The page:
What is the performance advantage of using a snapshot of a database for reporting purposes?

The way I see it, it would probably downgrade performance since for every write in the original database, another write would have to be done for the snapshot itself.

I can see that you'd use snapshots whenever you want to do reporting of data up to that point, but that doesn't fall into the performance category.

So again, is there a performance advantage?

2 Answers 2


Using a database snapshot located on your production OLTP server will, in all likelihood, make performance worse. There are two main reasons:

  1. Extra write overhead. Snapshots are copy-on-write, so this will obviously impact performance.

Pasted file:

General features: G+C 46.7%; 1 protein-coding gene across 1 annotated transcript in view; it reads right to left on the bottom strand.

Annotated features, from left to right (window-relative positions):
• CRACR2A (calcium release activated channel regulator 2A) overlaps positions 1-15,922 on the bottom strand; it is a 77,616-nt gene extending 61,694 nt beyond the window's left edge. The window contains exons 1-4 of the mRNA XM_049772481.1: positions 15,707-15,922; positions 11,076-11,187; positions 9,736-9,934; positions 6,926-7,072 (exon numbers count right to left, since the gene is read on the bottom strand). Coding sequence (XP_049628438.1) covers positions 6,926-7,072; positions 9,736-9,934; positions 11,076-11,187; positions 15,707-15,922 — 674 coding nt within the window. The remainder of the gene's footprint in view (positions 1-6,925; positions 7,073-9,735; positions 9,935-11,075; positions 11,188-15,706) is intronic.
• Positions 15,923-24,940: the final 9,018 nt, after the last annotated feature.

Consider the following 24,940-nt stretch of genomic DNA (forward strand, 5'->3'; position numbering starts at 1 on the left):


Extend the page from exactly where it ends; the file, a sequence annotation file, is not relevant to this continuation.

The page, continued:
2. A snapshot will share pages from the old database on disk, but it uses its own memory in the buffer pool. If you have a large table, it will end up consuming memory for both the OLTP database, and the snapshot, even for the unmodified pages. You can end up with a lot of additional memory usage because of this, which can lead to more disk I/O if your server doesn't have loads of free RAM.

So if you're trying to make reporting less intrusive on only a single server, you're probably better off just querying the OLTP database and using WITH (NOLOCK) hints, and then reigning things in with the resource governor if needed. Beyond that, look into some kind of scale-out system (log shipping, mirroring, etc.)


The one performance advantage I can see of using DB snapshots is that Locking and blocking issues are considerably reduced when using a snapshot for reporting.

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